Jared Gilman

Criterion Files

Warning: This article contains spoilers for Moonrise Kingdom. Wes Anderson is known for getting his inspiration from a variety of sources. While Anderson’s signature visual quirks make his films unquestionably his own, the director’s images, themes, and characters also emerge through an amalgamation of materials that inspire him, whether the source be the stories of J.D. Salinger or the pathos of Charles Schulz’s Peanuts. But most of Anderson’s references are to other works of cinema, as detailed in this five-part video essay by Matt Zoller Seitz, which details Anderson’s particular influence by auteurs ranging from Orson Welles to Hal Ashby. However, certain films anchor their influence more directly than others. For instance, The Life Aquatic was greatly inspired by Federico Fellini’s post-Dolce Vita work, and The Darjeeling Limited is dedicated to celebrated Indian auteur Stayajit Ray. In the weeks since the Cannes premiere and commercial release of Anderson’s latest, Moonrise Kingdom, several critics have noted that only does the film seem to be directly influenced by a specific director, but one particular film by that director. Pierrot le Fou, Jean-Luc Godard’s colorful, whimsically anarchistic couple-on-the-run film from 1965 seems to bear a great deal of similarity to Moonrise Kingdom, which takes place the year that Godard’s film was originally released in France (Pierrot’s US release was delayed until 1969, where it stood curiously opposite Godard’s polemical late-60s work). Having read several reviews that cite Pierrot‘s influence on Moonrise, I reflected back on both films, and here are some of the […]

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In Wes Anderson‘s latest film, the incredibly charming Moonrise Kingdom, young lovers Suzy (Kara Hayward) and Sam (Jared Gilman) run away together into the woods of the fictional New Penzance Island – already a fool’s errand (and only fools fall in love), but one made even harder by Suzy’s insistence on bringing along a suitcase filled with stolen storybooks. While the sci-fi-tinged tales are not actually real, their beautiful covers (crafted by six different artists) sure look real, and they fit right into the decidedly Andersonian world of the film. Anderson originally wanted to include the books in an even bigger way than how they appear in the film – when young Kara reads aloud to Sam during their camp-outs, Anderson wanted the stories to actually come alive. The filmmaker said, “At one point in the process, when she’s reading these passages from these books, I’d thought about going into animation.” While that didn’t come to pass (and Anderson certainly knows from animation, based on his wonderful stop-motion Fantastic Mr. Fox), the director couldn’t let go of the idea, and decided to craft an animated short as a special treat for lovers of the film (as first reported by ComingSoon last week).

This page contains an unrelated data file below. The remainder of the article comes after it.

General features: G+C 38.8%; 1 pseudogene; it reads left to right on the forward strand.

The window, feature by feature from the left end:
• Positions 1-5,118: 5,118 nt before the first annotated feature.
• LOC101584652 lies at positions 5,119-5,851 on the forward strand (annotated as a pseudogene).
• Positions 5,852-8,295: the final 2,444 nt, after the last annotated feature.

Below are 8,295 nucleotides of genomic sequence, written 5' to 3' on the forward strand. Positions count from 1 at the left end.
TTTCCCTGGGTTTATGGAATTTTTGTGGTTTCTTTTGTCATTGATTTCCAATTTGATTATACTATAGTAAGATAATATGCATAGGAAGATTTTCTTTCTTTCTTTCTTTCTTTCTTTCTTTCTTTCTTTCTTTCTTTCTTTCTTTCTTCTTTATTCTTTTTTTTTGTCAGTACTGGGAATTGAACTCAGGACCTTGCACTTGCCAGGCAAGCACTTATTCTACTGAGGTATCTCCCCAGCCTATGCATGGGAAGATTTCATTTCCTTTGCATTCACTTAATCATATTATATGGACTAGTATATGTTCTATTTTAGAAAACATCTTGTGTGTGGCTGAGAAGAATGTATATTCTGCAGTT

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Jared Gilman and Kara Hayward in Moonrise Kingdom

It’s the summer of 1965, and a storm is heading towards New Penzance Island. The small dot of land is home to a few permanent residences, but it’s also a seasonal destination for a troop of Khaki Scouts who camp amidst the lush green forests and golden fields. Scout Master Ward (Edward Norton) awakes one morning to discover the troop’s least liked member, Sam (Jared Gilman), has gone missing. Elsewhere on the island the Bishop family realizes their daughter Suzy (Kara Hayward) has also disappeared. The two pre-teens fell for each other the year prior during a brief, chance meeting, and have now taken off on an adventure as young lovers are prone to do (in movies at least). Sam and Suzy soon have half the island searching for them, but being such a small, sparsely populated place that search party consists almost entirely of the Scout Master, the local constable, Captain Sharp (Bruce Willis) and Suzy’s parents, Walt and Laura (Bill Murray, Frances McDormand). Wes Anderson‘s latest film splits its time between the kids on the run and their mostly adult pursuers, and in doing so it tells two sides of a story that offer equal amounts of humor, whimsy and heartbreak. It’s a return to form for the director and his first to follow-up on the promise of Rushmore and The Royal Tenenbaums as it highlights the wide-eyed possibilities of youth and the harsh reality of adulthood.

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Moonrise Kingdom appears to be a delicate fancy of a film – an assessment you suspect might entertain Wes Anderson – offering no more ground-breaking a story than young love, with the director’s traditional preoccupation with whimsy, and creating such artfully created landscapes and characters that they flirt outrageously with magic realism, though without explicit realisation of that concept. But there are weightier issues at hand, of parental neglect, of revolution (not just sexual but also anti-establishment), and it seems completely appropriate that Anderson chose to set it in as provocatively important a time as 1965. The film follows two young lovers – Sam (Jared Gilman) and Suzy (Kara Hayward) – who escape their lives to run away together, and the ensuing chaos of their parents and the local authorities’ attempts to find them: no more than a gentle plot that suggests nothing of the drama and comedy that subsequently unfolds.

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published: 12.23.2014
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published: 12.22.2014
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published: 12.19.2014
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